Find a basis for $\mathbb{Q}(\sqrt{2}+\sqrt{5})$ over $\mathbb{Q}(\sqrt{5})$.

Find a basis for $$\mathbb{Q}(\sqrt{2}+\sqrt{5})$$ over $$\mathbb{Q}(\sqrt{5})$$.

I used the following facts:

1. $$\mathbb{Q}(\sqrt{2}+\sqrt{5}) = \mathbb{Q}(\sqrt{2},\sqrt{5})$$, so a tower of fields is $$\mathbb{Q}(\sqrt{5})\subset \mathbb{Q}(\sqrt{2}) \subset \mathbb{Q}(\sqrt{2},\sqrt{5})$$.
2. Minimal polynomial for $$\sqrt{2}$$ over $$\mathbb{Q}(\sqrt{5})$$ is $$x^{2}-2$$, so $$[\mathbb{Q}(\sqrt{2}):\mathbb{Q}(\sqrt{5}]=2$$.
3. Simple extension of $$\mathbb{Q}(\sqrt{2})$$ is $$\mathbb{Q}(\sqrt{2})(\sqrt{5})$$.
4. Minimal polynomial for $$\sqrt{5}$$ over $$\mathbb{Q}(\sqrt{2})$$ is $$x^{2}-5$$. Then $$[\mathbb{Q}\sqrt{2},\sqrt{5}):\mathbb{Q}(\sqrt{2})]=2$$.

Therefore, $$[\mathbb{Q}(\sqrt{2}+\sqrt{5}):\mathbb{Q}(\sqrt{5})]=4$$ and a basis is $$\left \{ 1,\sqrt{2},\sqrt{5},\sqrt{10}\right \}$$.

Are these facts valid though?

• The inclusion $\mathbb{Q}[\sqrt{5}] \subseteq \mathbb{Q}[\sqrt{2}]$ is not true. – Dante Grevino Dec 2 '18 at 17:57
• Your conclusion is also false (in fact you've written down a $\Bbb Q$-basis for $\Bbb Q(\sqrt{2}, \sqrt{5})$) – Edward Evans Dec 2 '18 at 18:08
• @ÍgjøgnumMeg I see. I apologize for my elementary knowledge on this. How do I approach such a problem then? – user482939 Dec 2 '18 at 18:14
• @numericalorange As I see it, you need to show that $\mathbb{Q}(\sqrt{2}+\sqrt{5})$ is not the same as $\mathbb{Q}(\sqrt{5})$, but is the same as $\mathbb{Q}(\sqrt{2},\sqrt{5})$. Then the obvious basis will work; $\{1,\sqrt{2}\}$. – BlarglFlarg Dec 2 '18 at 18:16

There is no such tower of subfields as $$\mathbb{Q}(\sqrt{5})\subset\mathbb{Q}(\sqrt{2})\subset\mathbb{Q}(\sqrt{2},\sqrt{5})$$, because the leftmost inclusion doesn't hold.

You should instead consider $$\mathbb{Q}\subset\mathbb{Q}(\sqrt{5})\subset\mathbb{Q}(\sqrt{2},\sqrt{5})$$. However, you claim that the minimal polynomial of $$\sqrt{2}$$ over $$\mathbb{Q}(\sqrt{5})$$ is $$x^2-2$$ without proving it. Once you prove it, together with the fact that $$x^2-5$$ is the minimal polynomial of $$\sqrt{5}$$ over $$\mathbb{Q}$$, you get $$[\mathbb{Q}(\sqrt{2},\sqrt{5}):\mathbb{Q}]= [\mathbb{Q}(\sqrt{2},\sqrt{5}):\mathbb{Q}(\sqrt{5})] [\mathbb{Q}(\sqrt{5}):\mathbb{Q}]=2\cdot2=4$$

So your proof jumps over two facts:

1. $$\mathbb{Q}(\sqrt{2}+\sqrt{5})=\mathbb{Q}(\sqrt{2},\sqrt{5})$$;
2. $$x^2-2$$ is irreducible over $$\mathbb{Q}(\sqrt{5})$$.

Both facts can be easily proved.

Clearly $$\mathbb{Q}(\sqrt{2}+\sqrt{5})\subset\mathbb{Q}(\sqrt{2},\sqrt{5})$$. On the other hand $$\frac{1}{\sqrt{5}+\sqrt{2}}=\frac{\sqrt{5}-\sqrt{2}}{3}\in\mathbb{Q}(\sqrt{2}+\sqrt{5})$$ so also $$\sqrt{5}-\sqrt{2}\in\mathbb{Q}(\sqrt{2}+\sqrt{5})$$. Hence $$\sqrt{2}$$ and $$\sqrt{5}$$ both belong to $$\mathbb{Q}(\sqrt{2}+\sqrt{5})$$. This proves the reverse inclusion.

The polynomial $$x^2-2$$ has no root in $$\mathbb{Q}(\sqrt{5})$$, hence it is irreducible (having degree $$2$$). Indeed, if $$(a+b\sqrt{5}\,)^2=2$$ we obtain $$a^2+5b^2=2$$ and $$2ab=0$$. This is a contradiction.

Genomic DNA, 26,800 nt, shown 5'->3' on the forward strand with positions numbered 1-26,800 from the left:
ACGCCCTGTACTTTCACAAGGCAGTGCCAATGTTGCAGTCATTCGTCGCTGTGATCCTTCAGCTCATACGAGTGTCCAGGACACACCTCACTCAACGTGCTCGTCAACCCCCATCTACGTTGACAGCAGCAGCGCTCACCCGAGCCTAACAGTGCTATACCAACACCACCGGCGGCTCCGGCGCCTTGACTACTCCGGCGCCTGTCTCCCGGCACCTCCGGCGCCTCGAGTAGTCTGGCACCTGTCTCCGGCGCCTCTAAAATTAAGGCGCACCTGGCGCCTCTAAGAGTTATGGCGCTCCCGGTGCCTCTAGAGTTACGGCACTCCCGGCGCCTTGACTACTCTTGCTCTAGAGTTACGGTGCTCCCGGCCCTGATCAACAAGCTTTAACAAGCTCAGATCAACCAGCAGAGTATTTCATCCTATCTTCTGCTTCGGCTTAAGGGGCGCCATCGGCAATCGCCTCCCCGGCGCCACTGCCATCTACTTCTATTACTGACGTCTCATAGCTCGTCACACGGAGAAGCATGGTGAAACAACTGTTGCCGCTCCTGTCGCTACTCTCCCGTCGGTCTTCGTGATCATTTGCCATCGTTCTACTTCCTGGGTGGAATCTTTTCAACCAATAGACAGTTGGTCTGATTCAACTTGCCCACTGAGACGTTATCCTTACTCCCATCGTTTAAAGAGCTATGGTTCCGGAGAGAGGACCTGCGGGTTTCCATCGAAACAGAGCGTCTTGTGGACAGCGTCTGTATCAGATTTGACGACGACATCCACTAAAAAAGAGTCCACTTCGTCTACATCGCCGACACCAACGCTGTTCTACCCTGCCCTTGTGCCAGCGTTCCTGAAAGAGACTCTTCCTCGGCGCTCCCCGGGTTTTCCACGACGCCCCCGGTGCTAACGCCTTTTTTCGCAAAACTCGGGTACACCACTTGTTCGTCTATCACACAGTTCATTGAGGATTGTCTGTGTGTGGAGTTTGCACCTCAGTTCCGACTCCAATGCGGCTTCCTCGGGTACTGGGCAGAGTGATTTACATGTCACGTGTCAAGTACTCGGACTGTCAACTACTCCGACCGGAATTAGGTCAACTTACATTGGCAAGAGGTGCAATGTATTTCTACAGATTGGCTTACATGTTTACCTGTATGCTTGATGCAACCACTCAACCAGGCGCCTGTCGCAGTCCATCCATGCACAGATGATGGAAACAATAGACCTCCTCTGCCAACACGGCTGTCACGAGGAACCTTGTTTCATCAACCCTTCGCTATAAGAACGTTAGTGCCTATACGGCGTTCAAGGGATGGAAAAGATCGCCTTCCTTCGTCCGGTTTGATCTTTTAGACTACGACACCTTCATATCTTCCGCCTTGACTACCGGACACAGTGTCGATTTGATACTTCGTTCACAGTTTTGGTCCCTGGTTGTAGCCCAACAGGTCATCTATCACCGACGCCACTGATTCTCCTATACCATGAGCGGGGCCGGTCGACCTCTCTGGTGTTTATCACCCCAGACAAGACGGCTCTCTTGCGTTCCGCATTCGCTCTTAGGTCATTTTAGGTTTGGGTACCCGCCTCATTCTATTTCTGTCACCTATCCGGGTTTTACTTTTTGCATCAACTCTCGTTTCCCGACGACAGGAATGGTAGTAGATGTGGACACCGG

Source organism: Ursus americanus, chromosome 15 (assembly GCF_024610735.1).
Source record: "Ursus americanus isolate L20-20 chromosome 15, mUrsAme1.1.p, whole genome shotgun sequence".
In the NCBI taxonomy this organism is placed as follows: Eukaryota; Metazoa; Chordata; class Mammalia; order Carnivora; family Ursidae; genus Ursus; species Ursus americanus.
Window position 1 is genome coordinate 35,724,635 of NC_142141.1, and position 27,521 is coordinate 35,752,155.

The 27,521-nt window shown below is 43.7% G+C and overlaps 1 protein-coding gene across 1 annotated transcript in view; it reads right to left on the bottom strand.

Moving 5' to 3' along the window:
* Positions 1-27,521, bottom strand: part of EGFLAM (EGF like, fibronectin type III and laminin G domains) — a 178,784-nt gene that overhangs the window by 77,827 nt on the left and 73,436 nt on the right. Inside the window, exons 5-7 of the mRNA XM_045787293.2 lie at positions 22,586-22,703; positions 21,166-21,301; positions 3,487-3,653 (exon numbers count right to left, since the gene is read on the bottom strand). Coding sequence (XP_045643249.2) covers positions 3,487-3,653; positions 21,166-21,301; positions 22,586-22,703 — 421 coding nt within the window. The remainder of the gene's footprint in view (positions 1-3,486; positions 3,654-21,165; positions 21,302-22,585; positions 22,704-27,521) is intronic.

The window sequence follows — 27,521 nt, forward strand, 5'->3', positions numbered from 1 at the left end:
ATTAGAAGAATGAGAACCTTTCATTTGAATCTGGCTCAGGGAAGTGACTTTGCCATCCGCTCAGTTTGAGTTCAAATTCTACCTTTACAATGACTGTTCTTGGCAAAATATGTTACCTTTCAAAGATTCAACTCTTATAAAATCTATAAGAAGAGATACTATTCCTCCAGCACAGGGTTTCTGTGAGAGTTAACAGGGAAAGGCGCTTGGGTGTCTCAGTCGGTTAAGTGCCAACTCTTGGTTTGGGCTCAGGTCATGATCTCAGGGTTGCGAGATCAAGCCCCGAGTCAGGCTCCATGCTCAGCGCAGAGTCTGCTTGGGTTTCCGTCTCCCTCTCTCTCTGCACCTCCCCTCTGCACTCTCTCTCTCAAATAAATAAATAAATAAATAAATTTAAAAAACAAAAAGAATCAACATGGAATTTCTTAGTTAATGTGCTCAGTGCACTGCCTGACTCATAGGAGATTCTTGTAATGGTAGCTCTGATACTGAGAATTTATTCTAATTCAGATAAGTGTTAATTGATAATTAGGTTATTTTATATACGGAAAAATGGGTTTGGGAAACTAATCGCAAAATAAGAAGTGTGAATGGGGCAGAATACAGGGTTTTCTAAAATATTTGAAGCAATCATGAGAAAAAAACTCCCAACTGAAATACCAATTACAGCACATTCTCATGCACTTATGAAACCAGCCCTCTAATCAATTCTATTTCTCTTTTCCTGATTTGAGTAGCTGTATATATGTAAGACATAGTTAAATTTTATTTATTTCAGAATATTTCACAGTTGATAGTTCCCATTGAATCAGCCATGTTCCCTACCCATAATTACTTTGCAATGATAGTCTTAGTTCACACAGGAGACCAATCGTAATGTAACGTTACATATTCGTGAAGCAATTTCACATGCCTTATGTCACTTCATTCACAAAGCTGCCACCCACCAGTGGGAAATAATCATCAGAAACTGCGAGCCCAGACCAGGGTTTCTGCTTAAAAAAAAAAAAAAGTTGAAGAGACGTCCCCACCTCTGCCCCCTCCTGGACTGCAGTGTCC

Therefore $$\{1,\sqrt{2}\}$$ is a basis for $$\mathbb{Q}(\sqrt{2},\sqrt{5})$$ over $$\mathbb{Q}(\sqrt{5})$$, which in turn has basis $$\{1,\sqrt{5}\}$$ over $$\mathbb{Q}$$.

The standard proof of the dimension theorem tells us that $$\{1,\sqrt{2},\sqrt{5},\sqrt{2}\sqrt{5}\}=\{1,\sqrt{2},\sqrt{5},\sqrt{10}\}$$ is a basis for $$\mathbb{Q}(\sqrt{2},\sqrt{5})$$ over $$\mathbb{Q}$$.

Clearly $$\mathbb{Q}(\sqrt2 + \sqrt5) \subseteq \mathbb{Q}(\sqrt2, \sqrt5)$$. Since $$\mathbb{Q}(\sqrt2 + \sqrt5)$$ is a field, the inverse of $$\sqrt2 + \sqrt5$$ must be in $$\mathbb{Q}(\sqrt2 + \sqrt5)$$ i.e.

$$\frac{1}{\sqrt2 + \sqrt5} = \frac{\sqrt5 - \sqrt2}{3} \in \mathbb{Q}(\sqrt2 + \sqrt5)$$

Then $$\sqrt5 = \frac{3}{2}(\frac{\sqrt5 - \sqrt2}{3}) + \frac{1}{2}(\sqrt2 + \sqrt5) \in \mathbb{Q}(\sqrt2 + \sqrt5)$$ and similarly you can check that $$\sqrt2 \in \mathbb{Q}(\sqrt2 + \sqrt5)$$. Thus, $$\mathbb{Q}(\sqrt2, \sqrt5) \subseteq \mathbb{Q}(\sqrt2 + \sqrt5)$$ and hence $$\mathbb{Q}(\sqrt2, \sqrt5) = \mathbb{Q}(\sqrt2 + \sqrt5)$$.

Now you know that $$\{ 1, \sqrt2 \}$$ is a basis for $$\mathbb{Q}(\sqrt2)$$ over $$\mathbb{Q}$$ and $$\{ 1, \sqrt5 \}$$ is a basis for $$\mathbb{Q}(\sqrt5)$$ over $$\mathbb{Q}$$. Then, as you stated, $$x^2 -2$$ is the minimal polynomial for $$\sqrt2$$ over $$\mathbb{Q}(\sqrt5)$$ and hence $$\mathbb{Q}(\sqrt2, \sqrt5)$$ is an extension field of degree 2 over $$\mathbb{Q}(\sqrt5)$$. Hence a basis for $$\mathbb{Q}(\sqrt2, \sqrt5)$$ over $$\mathbb{Q}(\sqrt5)$$ is $$\{ 1, \sqrt2 \}$$ since $$\sqrt2 \notin \mathbb{Q}(\sqrt5)$$ and it is clear that it is also a basis for $$\mathbb{Q}(\sqrt2 + \sqrt5)$$ over $$\mathbb{Q}(\sqrt5)$$ since $$\mathbb{Q}(\sqrt2, \sqrt5) = \mathbb{Q}(\sqrt2 + \sqrt5)$$.

$$Let$$ $$x=√2+√5$$
$$x-√5=√2$$ $$(x-√5)^2=(√2)^2$$
$$x^2-2√5x+5=2$$
$$x^2-2√5x+3=0$$
This polynomial belongs to Q(√5) therefore degree of √2+√5 over Q(√5) is 2. That means basis for Q(√2+√5) over Q(√5) is {1, √2+√5 }. Am I right?